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Magnet Fishing answers the question, 'What's down there?' (25 photos)

Popular hobby/pastime catching on for many. Finds include fishing lures, knives, keys and the occasional gun

Magnet or magnetic fishing is becoming a very popular hobby/pastime for many individuals and often whole family units that have been in search of activities to keep them engaged, together and outdoors during this COVID-19 pandemic.

The history of magnet fishing is believed to have begun with fishers and boaters who may have lost keys and other metal objects in the water and started recovering them using a magnet. It became very popular in the UK since the two world wars left plenty of good finds beneath the water. Later the pastime moved over to North America.

A combination of environmentalism and treasure hunting, the practice of magnet fishing involves searching lake bottoms or river beds for magnetic items by using a high-powered magnet attached to the end of a rope that is tossed out and allowed to fall to the bottom. These items may have been lost unintentionally or just discarded carelessly into the water.

Proponents say their goals are to clean up lakes and rivers, freeing them of metallic pollutants, and to find a treasure.

During the COVID-19 pandemic, isolation and lockdowns, those starting out magnet fishing in the area have generally limited their outings to the Algoma District and around Sault Ste. Marie. Piers, docks and bridges prove to be viable options for treasure hunting.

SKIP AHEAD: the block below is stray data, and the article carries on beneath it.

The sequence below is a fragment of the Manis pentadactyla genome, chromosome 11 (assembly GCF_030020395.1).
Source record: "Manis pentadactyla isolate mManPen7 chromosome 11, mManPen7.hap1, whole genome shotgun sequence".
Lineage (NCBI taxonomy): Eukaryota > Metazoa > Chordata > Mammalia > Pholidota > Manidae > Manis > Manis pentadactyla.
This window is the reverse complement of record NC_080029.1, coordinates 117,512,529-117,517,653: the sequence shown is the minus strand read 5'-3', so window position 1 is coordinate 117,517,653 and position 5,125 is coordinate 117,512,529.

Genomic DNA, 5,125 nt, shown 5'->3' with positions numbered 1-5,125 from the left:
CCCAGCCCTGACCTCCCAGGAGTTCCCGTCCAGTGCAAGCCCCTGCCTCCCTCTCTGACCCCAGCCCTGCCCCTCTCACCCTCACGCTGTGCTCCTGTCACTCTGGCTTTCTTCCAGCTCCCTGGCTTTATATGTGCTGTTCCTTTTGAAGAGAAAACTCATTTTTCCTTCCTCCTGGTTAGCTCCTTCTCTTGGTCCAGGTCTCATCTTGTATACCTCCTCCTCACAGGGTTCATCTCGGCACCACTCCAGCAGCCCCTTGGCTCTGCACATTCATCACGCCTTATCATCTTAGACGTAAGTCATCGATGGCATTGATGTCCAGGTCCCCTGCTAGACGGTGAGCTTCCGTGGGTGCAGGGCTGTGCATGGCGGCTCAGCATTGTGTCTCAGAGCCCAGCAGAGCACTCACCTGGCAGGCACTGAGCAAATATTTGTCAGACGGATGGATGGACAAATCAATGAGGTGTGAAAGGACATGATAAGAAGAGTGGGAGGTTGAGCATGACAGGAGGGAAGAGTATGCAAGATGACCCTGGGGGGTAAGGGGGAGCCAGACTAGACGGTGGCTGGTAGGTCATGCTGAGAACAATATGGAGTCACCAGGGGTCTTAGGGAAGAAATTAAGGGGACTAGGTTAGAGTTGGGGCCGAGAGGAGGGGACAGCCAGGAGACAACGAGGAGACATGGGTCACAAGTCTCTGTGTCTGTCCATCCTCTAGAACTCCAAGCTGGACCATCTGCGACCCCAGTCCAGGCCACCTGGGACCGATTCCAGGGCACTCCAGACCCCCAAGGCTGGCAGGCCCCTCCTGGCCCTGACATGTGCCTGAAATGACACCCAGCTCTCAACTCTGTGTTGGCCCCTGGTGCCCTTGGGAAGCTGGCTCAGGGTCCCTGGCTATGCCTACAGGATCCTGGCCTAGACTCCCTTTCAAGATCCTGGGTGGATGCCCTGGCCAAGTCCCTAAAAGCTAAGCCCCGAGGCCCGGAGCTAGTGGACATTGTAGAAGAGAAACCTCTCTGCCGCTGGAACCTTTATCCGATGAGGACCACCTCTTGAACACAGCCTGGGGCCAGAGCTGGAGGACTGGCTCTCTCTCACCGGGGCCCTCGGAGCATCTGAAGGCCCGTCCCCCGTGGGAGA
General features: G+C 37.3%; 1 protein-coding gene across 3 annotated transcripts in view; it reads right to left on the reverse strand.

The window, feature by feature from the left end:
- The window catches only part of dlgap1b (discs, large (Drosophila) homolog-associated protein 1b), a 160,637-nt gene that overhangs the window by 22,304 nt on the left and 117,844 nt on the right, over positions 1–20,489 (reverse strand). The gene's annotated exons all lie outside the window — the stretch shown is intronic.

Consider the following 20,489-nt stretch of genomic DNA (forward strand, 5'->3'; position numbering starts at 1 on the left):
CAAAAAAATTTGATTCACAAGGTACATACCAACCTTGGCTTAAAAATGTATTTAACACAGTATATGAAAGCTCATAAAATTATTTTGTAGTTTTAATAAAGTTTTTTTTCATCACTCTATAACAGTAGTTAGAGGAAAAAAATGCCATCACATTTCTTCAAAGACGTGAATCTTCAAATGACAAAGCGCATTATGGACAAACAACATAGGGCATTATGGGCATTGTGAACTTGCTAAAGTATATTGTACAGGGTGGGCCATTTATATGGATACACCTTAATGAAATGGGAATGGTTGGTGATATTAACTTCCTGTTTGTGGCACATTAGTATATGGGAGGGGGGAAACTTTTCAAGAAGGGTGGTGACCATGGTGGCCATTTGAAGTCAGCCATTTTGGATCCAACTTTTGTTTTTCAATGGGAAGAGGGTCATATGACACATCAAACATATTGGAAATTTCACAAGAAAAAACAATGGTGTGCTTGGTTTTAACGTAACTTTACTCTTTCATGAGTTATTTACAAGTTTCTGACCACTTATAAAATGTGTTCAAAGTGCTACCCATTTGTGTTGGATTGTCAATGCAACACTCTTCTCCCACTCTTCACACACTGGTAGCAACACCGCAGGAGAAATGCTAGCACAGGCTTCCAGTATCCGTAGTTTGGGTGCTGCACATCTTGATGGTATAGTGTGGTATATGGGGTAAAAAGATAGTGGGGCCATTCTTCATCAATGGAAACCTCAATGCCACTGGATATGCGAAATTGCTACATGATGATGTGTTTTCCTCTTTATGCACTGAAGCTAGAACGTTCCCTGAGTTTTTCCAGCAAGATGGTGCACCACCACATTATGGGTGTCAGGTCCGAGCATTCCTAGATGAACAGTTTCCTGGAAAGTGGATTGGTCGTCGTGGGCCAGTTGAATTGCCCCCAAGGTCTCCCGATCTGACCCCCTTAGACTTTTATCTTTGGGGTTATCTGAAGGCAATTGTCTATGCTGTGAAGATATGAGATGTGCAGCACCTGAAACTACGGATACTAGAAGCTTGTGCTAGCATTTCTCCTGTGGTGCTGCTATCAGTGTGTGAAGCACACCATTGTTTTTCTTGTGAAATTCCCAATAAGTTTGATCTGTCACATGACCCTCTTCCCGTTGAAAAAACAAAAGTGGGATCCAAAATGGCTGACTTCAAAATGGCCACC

Sault Ste. Marie, with its location on the St. Marys River, is an optimal place for such undertakings since the river's shoreline is dotted with many of these structures. SooToday found two families who recently took up the hobby.

For Jeff McKersie, the thrill of the possibility of finding a treasure seems to be the primary motivation but the positive effect on the environment that can be passed on as a lesson to the younger generation almost as strong a motivation. He and his family recently took up the hobby while looking for something to do together during the pandemic.

Glenn McLean also took up the hobby after getting excited over a video about magnet fishing that was posted by a friend in the UK. His interest prompted him to do some research of his own on the subject, leading him to a fun family hobby.

For whatever reason, you decide the hobby is right for you it's important to do your research first. If you don't like getting dirty or wet the hobby may not be for you. Like most tools, all magnets are not created equal. Some are better suited for certain situations often based on the vantage points.

General tools required with magnet fishing consist of a good quality Neodymium magnet (the strongest type of magnet available), a long good quality rope (usually between 50 & 100 feet), cut-proof gloves to keep fingers from getting pinched, cut or blistered, a carabiner is optional to attach the magnet to the rope, Lock Tight to keep the eye bolt on the magnet in place, grappling hook to help with items the magnet may not be able to handle alone and a good-sized bucket to carry your finds home in. A come-along winch is a good optional tool to have on hand in the event your magnet gets stuck between rocks or somewhere else or for general purpose when an item is too large to remove from the water by magnet and rope alone.

Aside from the usual awareness of your surroundings and common courtesies of minding traffic and other people who may be fishing in the area, or working with a partner, there are safety concerns you should consider when heading out.

McKersie suggests, if you’re bringing little ones, have them wear a life jacket. This one is common sense since you’re around rivers and lakes.